Brandon's Notepad

June 28, 2011

Wiping Linux File Systems

Filed under: How-To,Linux — Brandon @ 9:00 am
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Home > My Lists > Technical Notes > Wiping Linux File Systems

Here are two Linux commands that can be used to overwrite disks with random bits:

badblocks -c nnnn -s -w -t random -v /dev/sdb

dd if=/dev/urandom of=/dev/sdb

The badblocks command searches for bad blocks on the disk and the parameters used above put it into write-mode (-w), writing random data (-t random) to the disk. The dd command takes longer but uses a higher quality of encryption. Also, /dev/random device is more secure but has higher enthropy than /dev/urandom.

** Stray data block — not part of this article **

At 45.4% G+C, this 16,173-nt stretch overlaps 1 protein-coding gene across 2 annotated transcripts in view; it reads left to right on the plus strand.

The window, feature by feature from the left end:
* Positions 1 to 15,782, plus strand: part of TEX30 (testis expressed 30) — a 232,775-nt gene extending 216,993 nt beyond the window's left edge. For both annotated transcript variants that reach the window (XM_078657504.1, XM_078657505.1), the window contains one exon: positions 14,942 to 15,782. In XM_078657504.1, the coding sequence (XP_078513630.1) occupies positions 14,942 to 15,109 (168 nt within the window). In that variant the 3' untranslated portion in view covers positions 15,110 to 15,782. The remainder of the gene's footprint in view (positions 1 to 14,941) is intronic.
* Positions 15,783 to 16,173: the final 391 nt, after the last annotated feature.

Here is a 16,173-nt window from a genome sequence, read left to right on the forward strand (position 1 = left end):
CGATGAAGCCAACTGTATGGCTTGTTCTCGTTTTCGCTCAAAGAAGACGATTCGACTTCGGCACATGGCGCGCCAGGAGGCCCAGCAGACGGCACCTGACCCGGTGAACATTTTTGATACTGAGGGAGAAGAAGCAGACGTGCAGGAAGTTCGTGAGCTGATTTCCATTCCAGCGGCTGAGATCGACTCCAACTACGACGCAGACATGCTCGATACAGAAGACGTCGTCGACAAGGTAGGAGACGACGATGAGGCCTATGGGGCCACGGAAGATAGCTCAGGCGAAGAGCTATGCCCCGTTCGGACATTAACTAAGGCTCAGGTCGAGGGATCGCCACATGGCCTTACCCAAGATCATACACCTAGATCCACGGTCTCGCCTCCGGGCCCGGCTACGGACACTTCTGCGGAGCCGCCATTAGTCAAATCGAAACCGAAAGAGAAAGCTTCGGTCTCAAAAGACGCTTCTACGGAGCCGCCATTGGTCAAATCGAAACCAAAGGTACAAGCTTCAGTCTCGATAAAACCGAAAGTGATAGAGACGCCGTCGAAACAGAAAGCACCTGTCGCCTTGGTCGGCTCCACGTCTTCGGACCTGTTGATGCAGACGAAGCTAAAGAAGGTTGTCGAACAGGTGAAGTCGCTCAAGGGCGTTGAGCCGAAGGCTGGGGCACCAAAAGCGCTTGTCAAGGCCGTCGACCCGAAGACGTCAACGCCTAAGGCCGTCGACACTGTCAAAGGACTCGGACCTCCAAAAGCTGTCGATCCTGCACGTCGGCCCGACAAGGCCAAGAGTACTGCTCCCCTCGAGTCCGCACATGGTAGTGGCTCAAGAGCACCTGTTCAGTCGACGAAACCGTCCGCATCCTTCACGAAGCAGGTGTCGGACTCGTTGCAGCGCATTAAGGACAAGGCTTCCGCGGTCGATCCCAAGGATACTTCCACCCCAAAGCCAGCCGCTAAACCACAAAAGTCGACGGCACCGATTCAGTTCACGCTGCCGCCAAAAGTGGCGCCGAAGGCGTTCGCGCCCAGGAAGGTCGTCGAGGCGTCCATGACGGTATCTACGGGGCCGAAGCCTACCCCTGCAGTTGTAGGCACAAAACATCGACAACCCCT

Incidentally, the Wikipedia entry for dd explains that its JCL roots give the “Data Description” utility its name, but that “it is jokingly said to stand for ‘disk destroyer’, ‘data destroyer’, ‘death and destruction’, or ‘delete data'”. Personally, I thought it stood for “disk dup” because my experience has always been centered around writing boot/root disks and usb drives for Linux installs. I probably based this assumption on other utilities, such as the Tandem “FUP DUP” command.


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